Governments are at an exciting point in their data journey. For the past several years, we have found ourselves focusing on making our communities smarter through the use of data to drive decisions. But the reality is that data doesn’t drive anything. As Richard Saul Wurman, the creator of the TED Conference once said, “Nobody cares about big data, they care about big analytics,” and he’s right. Data by itself doesn’t solve problems or bring value to an organization. We need to move beyond the data, and work on harnessing its value to the organization.
If you think about an organization as a vehicle, what drives it forward? In this context we’re assuming driving an organization forward includes some sort of digital transformation which leads to better decision making, etc. Data doesn’t make the wheels turn. Data is the fuel. Fuel won’t get you anywhere without a way to convert it into energy, which is the role of the engine. In this context, the engine is analytics. Data fuels analytics, and analytics is what moves the organization forward because it provides someone the ability to take action, and action leads to value.
Governments are innovating with their uses of data analytics to improve all aspects of their communities. For instance, Cobb County, Georgia performed density-based clustering and used machine learning through their Esri GIS platform to perform a crash accident analysis on 10 years of data – more than 700K incidents – of fixed-object crashes (where a vehicle runs off the road and hits trees or guardrails). The analysis showed that these accidents were found to occur where slopes were steep and curves sharp, allowing the county to allocate limited resources appropriately to reduce the steepness of certain slopes or the sharpness of certain curves. Ten years of data – that’s a lot of data! – but the real value was achieved when analytics on that decade of data enabled impactful decision making.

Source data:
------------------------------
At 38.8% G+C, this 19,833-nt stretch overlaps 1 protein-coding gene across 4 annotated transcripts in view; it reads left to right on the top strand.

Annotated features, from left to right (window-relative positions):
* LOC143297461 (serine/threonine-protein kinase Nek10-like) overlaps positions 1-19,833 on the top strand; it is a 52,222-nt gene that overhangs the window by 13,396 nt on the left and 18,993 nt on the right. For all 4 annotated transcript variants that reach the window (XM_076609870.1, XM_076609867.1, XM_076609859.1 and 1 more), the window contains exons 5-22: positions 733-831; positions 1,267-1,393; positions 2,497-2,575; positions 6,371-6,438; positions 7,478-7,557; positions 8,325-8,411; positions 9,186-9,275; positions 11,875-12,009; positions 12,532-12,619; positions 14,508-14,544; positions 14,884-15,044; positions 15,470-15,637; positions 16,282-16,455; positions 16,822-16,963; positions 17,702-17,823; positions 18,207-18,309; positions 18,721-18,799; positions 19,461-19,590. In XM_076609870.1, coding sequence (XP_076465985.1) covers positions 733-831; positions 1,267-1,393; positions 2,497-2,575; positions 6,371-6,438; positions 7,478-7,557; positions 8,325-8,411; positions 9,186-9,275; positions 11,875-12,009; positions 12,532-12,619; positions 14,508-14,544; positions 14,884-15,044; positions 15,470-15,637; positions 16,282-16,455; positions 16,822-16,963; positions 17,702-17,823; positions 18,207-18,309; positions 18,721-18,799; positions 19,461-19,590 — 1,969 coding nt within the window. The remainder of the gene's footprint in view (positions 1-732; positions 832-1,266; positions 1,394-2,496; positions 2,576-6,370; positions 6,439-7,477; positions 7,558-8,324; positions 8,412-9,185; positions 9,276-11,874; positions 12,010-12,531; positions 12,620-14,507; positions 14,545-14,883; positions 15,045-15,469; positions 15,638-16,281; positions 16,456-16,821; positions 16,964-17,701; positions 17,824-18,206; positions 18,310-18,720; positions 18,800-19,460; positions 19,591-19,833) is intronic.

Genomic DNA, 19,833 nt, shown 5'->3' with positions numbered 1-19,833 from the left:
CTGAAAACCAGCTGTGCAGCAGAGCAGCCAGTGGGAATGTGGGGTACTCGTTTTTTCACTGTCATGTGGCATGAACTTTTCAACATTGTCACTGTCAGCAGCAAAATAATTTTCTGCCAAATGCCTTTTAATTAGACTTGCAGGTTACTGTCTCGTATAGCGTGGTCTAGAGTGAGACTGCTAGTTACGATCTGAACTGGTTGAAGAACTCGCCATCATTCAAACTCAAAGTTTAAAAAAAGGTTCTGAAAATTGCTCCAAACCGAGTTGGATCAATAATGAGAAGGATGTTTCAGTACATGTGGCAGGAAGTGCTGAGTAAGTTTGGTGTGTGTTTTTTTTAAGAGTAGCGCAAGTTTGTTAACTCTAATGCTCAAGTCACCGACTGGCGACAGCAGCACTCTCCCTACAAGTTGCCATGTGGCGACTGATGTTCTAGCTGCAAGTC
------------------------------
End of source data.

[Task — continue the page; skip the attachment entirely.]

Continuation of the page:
It’s important to note that the “path to value” starts with data, then moves to reporting, then analysis, then decision, then action, and finally value. Sometimes, when it comes to data analytics, we might not reach the end of the path of value, and that is acceptable. We can often learn more from our failures than we do from our successes. At least if we’re performing analysis, we are using our data, and trying to make better decisions. For governments to be innovative, they need to have a culture that accepts failure, because failure is part of innovating.
Ideally, the more people in an organization using analytics, the better. The vision here is turning any employee, elected official, or citizen into analysts. Technologies like artificial intelligence, machine learning, and edge analytics provide this functionality and web-based software allows easy-to-use, drag-and-drop data exploration, visualization and analytics, bringing analytical capabilities into the hands of front-line workers, elected officials and citizens.
How can you begin to move your government agency or department or organization toward an analytics-driven approach? Your culture should support:
- Acceptance of failure as a part of innovation
- Fueling analytics with data to realize value based on action from better decisions
- Striving to extract the most value from data
- Enabling anyone to perform analysis
You can help drive your organization by:
- Promoting data-sharing practices
- Communicating the value of analytics
- Helping others leverage their data to drive analytics, leading to better decisions, action and ultimately, making a difference through value.
This is an exciting time for governments at all levels to move to the next stage of their data journey. The insights garnered from data analytics are impacting decisions across the board in innovative ways. The data is there – like in the case of Cobb County, Georgia, often in droves – the challenge is to put that data to work for your organization in meaningful ways.
Adam Carnow is part of the GovLoop Featured Contributor program, where we feature articles by government voices from all across the country (and world!). To see more Featured Contributor posts, click here. You can follow Adam on Twitter or LinkedIn.